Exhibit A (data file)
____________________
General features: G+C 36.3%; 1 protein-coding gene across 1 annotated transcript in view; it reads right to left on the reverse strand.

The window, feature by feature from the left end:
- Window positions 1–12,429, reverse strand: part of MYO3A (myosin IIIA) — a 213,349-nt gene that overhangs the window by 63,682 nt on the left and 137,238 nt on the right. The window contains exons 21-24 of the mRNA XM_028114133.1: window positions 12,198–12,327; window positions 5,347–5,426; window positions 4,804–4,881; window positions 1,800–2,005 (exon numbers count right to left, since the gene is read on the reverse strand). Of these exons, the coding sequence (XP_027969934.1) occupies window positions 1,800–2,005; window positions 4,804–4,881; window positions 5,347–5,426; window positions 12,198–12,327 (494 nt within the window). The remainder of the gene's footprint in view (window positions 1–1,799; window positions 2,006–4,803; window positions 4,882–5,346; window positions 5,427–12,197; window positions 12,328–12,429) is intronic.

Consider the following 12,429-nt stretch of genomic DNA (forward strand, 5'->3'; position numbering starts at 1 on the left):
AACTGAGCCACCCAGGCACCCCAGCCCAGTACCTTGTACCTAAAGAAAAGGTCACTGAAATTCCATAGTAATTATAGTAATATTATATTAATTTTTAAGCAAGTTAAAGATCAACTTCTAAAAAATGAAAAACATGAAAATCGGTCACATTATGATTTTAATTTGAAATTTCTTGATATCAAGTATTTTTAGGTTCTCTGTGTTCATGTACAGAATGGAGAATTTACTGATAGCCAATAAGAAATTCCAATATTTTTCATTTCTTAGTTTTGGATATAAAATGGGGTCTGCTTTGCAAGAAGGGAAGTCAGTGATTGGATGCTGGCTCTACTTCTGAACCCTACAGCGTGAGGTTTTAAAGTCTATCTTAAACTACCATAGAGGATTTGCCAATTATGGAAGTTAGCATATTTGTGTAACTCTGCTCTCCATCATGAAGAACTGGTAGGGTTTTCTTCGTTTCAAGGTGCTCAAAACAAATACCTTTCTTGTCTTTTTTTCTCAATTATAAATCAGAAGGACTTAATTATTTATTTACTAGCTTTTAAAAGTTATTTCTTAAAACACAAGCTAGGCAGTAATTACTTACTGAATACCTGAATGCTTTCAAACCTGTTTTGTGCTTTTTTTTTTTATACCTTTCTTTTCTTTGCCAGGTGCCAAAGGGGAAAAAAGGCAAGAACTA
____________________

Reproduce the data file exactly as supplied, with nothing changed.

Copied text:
General features: G+C 36.3%; 1 protein-coding gene across 1 annotated transcript in view; it reads right to left on the reverse strand.

The window, feature by feature from the left end:
- Window positions 1–12,429, reverse strand: part of MYO3A (myosin IIIA) — a 213,349-nt gene that overhangs the window by 63,682 nt on the left and 137,238 nt on the right. The window contains exons 21-24 of the mRNA XM_028114133.1: window positions 12,198–12,327; window positions 5,347–5,426; window positions 4,804–4,881; window positions 1,800–2,005 (exon numbers count right to left, since the gene is read on the reverse strand). Of these exons, the coding sequence (XP_027969934.1) occupies window positions 1,800–2,005; window positions 4,804–4,881; window positions 5,347–5,426; window positions 12,198–12,327 (494 nt within the window). The remainder of the gene's footprint in view (window positions 1–1,799; window positions 2,006–4,803; window positions 4,882–5,346; window positions 5,427–12,197; window positions 12,328–12,429) is intronic.

Consider the following 12,429-nt stretch of genomic DNA (forward strand, 5'->3'; position numbering starts at 1 on the left):
AACTGAGCCACCCAGGCACCCCAGCCCAGTACCTTGTACCTAAAGAAAAGGTCACTGAAATTCCATAGTAATTATAGTAATATTATATTAATTTTTAAGCAAGTTAAAGATCAACTTCTAAAAAATGAAAAACATGAAAATCGGTCACATTATGATTTTAATTTGAAATTTCTTGATATCAAGTATTTTTAGGTTCTCTGTGTTCATGTACAGAATGGAGAATTTACTGATAGCCAATAAGAAATTCCAATATTTTTCATTTCTTAGTTTTGGATATAAAATGGGGTCTGCTTTGCAAGAAGGGAAGTCAGTGATTGGATGCTGGCTCTACTTCTGAACCCTACAGCGTGAGGTTTTAAAGTCTATCTTAAACTACCATAGAGGATTTGCCAATTATGGAAGTTAGCATATTTGTGTAACTCTGCTCTCCATCATGAAGAACTGGTAGGGTTTTCTTCGTTTCAAGGTGCTCAAAACAAATACCTTTCTTGTCTTTTTTTCTCAATTATAAATCAGAAGGACTTAATTATTTATTTACTAGCTTTTAAAAGTTATTTCTTAAAACACAAGCTAGGCAGTAATTACTTACTGAATACCTGAATGCTTTCAAACCTGTTTTGTGCTTTTTTTTTTTATACCTTTCTTTTCTTTGCCAGGTGCCAAAGGGGAAAAAAGGCAAGAACTA